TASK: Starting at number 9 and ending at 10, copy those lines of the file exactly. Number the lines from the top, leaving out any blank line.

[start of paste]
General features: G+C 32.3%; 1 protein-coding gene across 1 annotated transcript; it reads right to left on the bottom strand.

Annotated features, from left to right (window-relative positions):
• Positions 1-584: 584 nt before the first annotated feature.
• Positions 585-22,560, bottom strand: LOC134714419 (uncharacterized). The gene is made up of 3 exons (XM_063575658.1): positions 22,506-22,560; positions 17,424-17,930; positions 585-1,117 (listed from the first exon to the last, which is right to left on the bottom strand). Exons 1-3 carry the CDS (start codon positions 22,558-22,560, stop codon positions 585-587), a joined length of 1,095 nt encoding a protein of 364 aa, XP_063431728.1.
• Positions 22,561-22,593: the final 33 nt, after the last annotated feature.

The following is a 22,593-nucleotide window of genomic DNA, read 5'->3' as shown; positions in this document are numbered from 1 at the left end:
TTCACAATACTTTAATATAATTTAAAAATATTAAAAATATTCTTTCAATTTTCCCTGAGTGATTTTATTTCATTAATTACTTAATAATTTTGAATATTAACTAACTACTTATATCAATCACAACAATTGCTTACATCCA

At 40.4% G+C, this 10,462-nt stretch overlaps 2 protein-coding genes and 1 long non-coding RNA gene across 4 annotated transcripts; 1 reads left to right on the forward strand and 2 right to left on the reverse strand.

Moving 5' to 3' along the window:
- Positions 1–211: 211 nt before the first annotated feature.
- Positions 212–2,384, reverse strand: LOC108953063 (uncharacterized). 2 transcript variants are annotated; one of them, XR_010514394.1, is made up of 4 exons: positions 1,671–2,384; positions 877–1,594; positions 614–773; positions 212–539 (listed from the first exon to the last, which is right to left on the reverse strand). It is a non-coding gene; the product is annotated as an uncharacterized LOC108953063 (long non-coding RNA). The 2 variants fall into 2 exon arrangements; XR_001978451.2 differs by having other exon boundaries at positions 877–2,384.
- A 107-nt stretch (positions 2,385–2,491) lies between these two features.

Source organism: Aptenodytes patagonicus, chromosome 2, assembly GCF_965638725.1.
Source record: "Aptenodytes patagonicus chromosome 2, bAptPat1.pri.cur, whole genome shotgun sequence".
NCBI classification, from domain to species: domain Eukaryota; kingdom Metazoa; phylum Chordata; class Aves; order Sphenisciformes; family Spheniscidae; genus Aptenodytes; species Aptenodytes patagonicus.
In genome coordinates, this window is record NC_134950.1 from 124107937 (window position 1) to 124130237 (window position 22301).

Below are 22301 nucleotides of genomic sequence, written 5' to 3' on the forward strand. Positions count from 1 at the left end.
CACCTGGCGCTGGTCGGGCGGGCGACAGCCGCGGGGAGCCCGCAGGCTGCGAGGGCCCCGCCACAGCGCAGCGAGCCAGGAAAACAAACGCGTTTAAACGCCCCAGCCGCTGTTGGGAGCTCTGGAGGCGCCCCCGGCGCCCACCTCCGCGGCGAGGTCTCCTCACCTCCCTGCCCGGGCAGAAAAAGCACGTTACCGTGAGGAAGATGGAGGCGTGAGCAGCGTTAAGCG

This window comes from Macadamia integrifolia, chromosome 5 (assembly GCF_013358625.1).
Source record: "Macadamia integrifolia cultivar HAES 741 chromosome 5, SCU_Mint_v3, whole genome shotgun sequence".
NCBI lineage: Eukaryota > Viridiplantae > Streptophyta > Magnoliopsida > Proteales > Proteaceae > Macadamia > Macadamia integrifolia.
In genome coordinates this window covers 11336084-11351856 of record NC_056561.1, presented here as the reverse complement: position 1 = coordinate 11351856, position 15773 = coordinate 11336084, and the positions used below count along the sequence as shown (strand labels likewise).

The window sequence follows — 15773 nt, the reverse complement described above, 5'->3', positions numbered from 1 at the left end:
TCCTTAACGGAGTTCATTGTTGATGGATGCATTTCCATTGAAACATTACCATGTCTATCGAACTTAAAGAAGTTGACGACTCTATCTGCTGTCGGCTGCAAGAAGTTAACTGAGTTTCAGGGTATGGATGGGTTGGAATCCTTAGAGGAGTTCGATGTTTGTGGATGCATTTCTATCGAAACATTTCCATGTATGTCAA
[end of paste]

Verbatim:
Moving 5' to 3' along the window:
- Positions 1–211: 211 nt before the first annotated feature.